Although dissociation has been quite controversial, there is now solid convergent evidence from different dis- ciplines that there is a direct relationship between early trauma and pathological dissociation. The next DSM should reflect this advance in our knowledge.

Trauma Recovery Institute offers unparalleled services and treatment approach. Trauma Recovery Institute provides unique individual and group psychotherapy specialising in personality disorders, complex trauma & neglect, sexual trauma, chronic illness and relationship difficulties. We also offer specialised group psychotherapy for psychotherapists and psychotherapy students, People struggling with addictions and substance abuse, sexual abuse survivors, people suffering with cancer or recovering from cancer and their family members, Parents exploring the art of conscious parenting and people looking to function in life at a higher level. Trauma recovery Institute offers a very safe supportive space for deep relational work with highly skilled and experienced psychotherapists accredited with Irish Group Psychotherapy Society (IGPS), which holds the highest accreditation standard in Europe. Trauma Recovery Institute uses a highly structured relationship and body focused psychotherapeutic approach called Dynamic Psychosocialsomatic Psychotherapy (DPP). To explore our unique approach come in for an initial consultation by filling out the form below.
Dynamic Psychosocialsomatic Psychotheyapy (DPP)
Dynamic Psychosocialsomatic Psychotherapy (DPP) is a highly structured, once to twice weekly-modified psychodynamic treatment based on the psychoanalytic model of object relations. This approach is also informed by the latest in neuroscience, interpersonal neurobiology and attachment theory. As with traditional psychodynamic psychotherapy relationship takes a central role within the treatment and the exploration of internal relational dyads. Our approach differs in that also central to the treatment is the focus on the transference and countertransference, an awareness of shifting bodily states in the present moment and a focus on the client’s external relationships, emotional life and lifestyle.
Dynamic Psychosocialsomatic Psychotherapy (DPP) is an integrative treatment approach for working with complex trauma, borderline personality organization and dissociation. This treatment approach attempts to address the root causes of trauma-based presentations and fragmentation, seeking to help the client heal early experiences of abandonment, neglect, trauma, and attachment loss, that otherwise tend to play out repetitively and cyclically throughout the lifespan in relationship struggles, illness and addictions. Clients enter a highly structured treatment plan, which is created by client and therapist in the contract setting stage. The Treatment plan is contracted for a fixed period of time and at least one individual or group session weekly.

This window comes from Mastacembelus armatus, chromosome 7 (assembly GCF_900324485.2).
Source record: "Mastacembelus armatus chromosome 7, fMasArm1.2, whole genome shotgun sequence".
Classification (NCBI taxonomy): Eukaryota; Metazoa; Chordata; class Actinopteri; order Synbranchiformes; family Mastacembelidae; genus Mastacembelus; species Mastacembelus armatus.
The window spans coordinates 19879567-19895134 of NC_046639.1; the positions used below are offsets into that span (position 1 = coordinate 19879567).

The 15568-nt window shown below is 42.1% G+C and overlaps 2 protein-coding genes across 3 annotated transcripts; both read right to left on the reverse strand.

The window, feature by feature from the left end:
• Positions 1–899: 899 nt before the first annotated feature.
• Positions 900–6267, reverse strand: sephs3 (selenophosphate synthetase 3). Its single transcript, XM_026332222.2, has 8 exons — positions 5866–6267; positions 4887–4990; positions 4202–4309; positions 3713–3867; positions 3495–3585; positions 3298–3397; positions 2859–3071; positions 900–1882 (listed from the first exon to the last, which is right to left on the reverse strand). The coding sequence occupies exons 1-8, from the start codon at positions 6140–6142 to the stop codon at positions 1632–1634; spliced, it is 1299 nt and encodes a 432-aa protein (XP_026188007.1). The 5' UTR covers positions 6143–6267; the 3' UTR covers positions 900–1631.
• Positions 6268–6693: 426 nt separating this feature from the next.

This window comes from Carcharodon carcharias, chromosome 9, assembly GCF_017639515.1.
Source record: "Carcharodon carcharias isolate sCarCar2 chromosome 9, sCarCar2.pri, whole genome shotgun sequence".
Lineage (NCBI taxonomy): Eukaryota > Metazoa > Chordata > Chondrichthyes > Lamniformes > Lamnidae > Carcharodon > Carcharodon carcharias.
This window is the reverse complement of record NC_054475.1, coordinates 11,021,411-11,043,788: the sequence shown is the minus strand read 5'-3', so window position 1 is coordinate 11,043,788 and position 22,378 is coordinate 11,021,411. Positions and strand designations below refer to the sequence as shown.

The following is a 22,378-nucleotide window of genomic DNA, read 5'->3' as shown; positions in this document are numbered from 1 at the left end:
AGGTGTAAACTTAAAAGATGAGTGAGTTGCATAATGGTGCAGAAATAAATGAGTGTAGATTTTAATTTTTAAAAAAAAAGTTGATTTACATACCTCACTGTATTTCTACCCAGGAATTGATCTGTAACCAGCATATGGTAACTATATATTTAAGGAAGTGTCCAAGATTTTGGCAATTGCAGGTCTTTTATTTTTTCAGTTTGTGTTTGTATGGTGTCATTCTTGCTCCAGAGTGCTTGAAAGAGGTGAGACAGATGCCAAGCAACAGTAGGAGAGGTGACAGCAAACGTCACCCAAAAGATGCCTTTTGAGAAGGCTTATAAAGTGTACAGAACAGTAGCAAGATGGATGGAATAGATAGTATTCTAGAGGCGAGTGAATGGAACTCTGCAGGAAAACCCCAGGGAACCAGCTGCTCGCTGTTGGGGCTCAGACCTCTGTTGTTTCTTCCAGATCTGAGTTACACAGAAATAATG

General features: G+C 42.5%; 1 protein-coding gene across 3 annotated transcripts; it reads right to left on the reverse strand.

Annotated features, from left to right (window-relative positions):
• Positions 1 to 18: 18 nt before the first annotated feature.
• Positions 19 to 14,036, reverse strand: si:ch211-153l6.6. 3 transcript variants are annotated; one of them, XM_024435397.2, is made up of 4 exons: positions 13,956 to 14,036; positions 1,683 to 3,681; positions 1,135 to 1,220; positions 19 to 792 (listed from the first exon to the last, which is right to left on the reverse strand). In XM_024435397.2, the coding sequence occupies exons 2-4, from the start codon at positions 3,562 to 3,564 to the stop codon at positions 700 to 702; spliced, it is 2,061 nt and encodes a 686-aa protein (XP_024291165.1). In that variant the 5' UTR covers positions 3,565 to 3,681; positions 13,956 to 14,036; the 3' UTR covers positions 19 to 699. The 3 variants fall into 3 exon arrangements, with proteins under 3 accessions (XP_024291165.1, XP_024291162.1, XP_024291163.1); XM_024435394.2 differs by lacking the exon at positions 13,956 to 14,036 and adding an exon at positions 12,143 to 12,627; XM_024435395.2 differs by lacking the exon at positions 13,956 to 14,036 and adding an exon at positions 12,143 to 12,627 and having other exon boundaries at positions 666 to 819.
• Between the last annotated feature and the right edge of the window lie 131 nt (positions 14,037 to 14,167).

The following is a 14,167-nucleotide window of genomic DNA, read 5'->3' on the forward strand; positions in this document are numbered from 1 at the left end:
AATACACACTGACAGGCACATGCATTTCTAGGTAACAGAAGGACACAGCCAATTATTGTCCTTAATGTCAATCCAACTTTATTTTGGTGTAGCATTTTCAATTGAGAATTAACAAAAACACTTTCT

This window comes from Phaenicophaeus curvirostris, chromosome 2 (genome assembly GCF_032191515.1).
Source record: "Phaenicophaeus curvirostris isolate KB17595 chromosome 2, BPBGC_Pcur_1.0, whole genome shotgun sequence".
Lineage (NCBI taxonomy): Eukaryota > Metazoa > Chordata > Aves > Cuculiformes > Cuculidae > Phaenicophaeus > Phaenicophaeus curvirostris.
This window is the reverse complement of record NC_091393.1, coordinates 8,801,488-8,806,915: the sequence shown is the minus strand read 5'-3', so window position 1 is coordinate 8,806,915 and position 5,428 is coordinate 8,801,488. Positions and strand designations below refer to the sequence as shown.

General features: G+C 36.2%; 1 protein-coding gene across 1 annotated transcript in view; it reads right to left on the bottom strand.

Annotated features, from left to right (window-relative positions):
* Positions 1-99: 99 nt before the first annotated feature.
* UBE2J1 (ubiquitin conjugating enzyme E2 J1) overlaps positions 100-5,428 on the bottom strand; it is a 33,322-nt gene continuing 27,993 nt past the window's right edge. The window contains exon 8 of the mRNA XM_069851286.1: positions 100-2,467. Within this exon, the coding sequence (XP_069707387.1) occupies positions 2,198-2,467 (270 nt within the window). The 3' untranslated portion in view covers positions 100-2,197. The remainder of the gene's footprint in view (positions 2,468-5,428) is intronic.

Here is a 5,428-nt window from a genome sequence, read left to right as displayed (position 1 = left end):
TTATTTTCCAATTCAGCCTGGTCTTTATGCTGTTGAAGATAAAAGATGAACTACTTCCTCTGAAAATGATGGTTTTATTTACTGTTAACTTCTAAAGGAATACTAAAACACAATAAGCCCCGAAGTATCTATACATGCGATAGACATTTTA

“Talk therapy alone is not enough to address deep rooted trauma that may be stuck in the body, we need also to engage the body in the therapeutic process and engage ourselves as clients & therapists to a complex interrelational therapeutic dyad, right brain to right brain, limbic system to limbic system in order to address and explore trauma that persists in our bodies as adults and influences our adult relationships, thinking and behaviour.”

At Trauma Recovery Institute we address three of the core Attachment Styles, their origin’s the way they reveal themselves in relationships, and methods for transforming attachment hurt into healing. We use the latest discoveries in Neuroscience which enhances our capacity for deepening intimacy. The foundation for establishing healthy relationships relies on developing secure attachment skills, thus increasing your sensitivity for contingency and relational attunement. According to Allan Schore, the regulatory function of the brain is experience-dependent and he says that, as an infant, our Mother is our whole environment. In our relational trauma recovery approach you will learn to understand how the early patterns of implicit memory – which is pre-verbal, sub-psychological, and non-conceptual – build pathways in our brain that affect our attachment styles. Clinically, we can shift such ingrained associative patterns in our established neural network by bringing in new and different “lived” experiences in the Here and Now.
The Role of the Therapist in transforming attachment trauma: Healing into wholeness takes the active participation of at least one other brain, mind, and body to repair past injuries – and that can be accomplished through a one-to-one therapeutic relationship, a therapeutic group relationship or one that is intimate and loving. In exploring the “age and stage” development of the right hemisphere and prefrontal cortex in childhood, we discover how the presence of a loving caregiver can stimulate certain hormones, which will help support our growing capacity for social engagement and pleasure in all of our relationships. Brain integration leads to connection and love throughout our entire life span. At trauma recovery institute we bring a deep focus to the role of Neuroscience in restoring the brain’s natural attunement to Secure Attachment. Our brain is a social brain – it is primed for connection, not isolation, and its innate quality of plasticity gives it the ability to re-establish, reveal and expand one’s intrinsic healthy attachment system.